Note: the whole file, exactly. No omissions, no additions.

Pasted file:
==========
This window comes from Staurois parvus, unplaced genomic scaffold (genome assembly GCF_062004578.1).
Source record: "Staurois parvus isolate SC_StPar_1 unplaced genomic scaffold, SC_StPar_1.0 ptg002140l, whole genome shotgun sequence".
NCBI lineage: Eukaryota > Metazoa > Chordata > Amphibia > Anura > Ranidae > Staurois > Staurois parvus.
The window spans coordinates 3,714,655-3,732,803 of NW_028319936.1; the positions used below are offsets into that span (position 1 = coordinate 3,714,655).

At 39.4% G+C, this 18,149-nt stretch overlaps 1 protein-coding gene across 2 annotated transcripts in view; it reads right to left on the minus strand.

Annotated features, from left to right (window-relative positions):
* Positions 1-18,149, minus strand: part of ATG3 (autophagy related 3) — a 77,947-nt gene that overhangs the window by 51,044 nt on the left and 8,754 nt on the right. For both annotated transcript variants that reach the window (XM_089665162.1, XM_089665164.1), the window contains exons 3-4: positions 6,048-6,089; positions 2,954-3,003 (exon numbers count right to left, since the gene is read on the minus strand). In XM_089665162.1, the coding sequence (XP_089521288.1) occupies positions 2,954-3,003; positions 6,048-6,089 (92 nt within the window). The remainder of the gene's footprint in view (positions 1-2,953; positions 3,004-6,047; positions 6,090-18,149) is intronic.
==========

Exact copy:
This window comes from Staurois parvus, unplaced genomic scaffold (genome assembly GCF_062004578.1).
Source record: "Staurois parvus isolate SC_StPar_1 unplaced genomic scaffold, SC_StPar_1.0 ptg002140l, whole genome shotgun sequence".
NCBI lineage: Eukaryota > Metazoa > Chordata > Amphibia > Anura > Ranidae > Staurois > Staurois parvus.
The window spans coordinates 3,714,655-3,732,803 of NW_028319936.1; the positions used below are offsets into that span (position 1 = coordinate 3,714,655).

At 39.4% G+C, this 18,149-nt stretch overlaps 1 protein-coding gene across 2 annotated transcripts in view; it reads right to left on the minus strand.

Annotated features, from left to right (window-relative positions):
* Positions 1-18,149, minus strand: part of ATG3 (autophagy related 3) — a 77,947-nt gene that overhangs the window by 51,044 nt on the left and 8,754 nt on the right. For both annotated transcript variants that reach the window (XM_089665162.1, XM_089665164.1), the window contains exons 3-4: positions 6,048-6,089; positions 2,954-3,003 (exon numbers count right to left, since the gene is read on the minus strand). In XM_089665162.1, the coding sequence (XP_089521288.1) occupies positions 2,954-3,003; positions 6,048-6,089 (92 nt within the window). The remainder of the gene's footprint in view (positions 1-2,953; positions 3,004-6,047; positions 6,090-18,149) is intronic.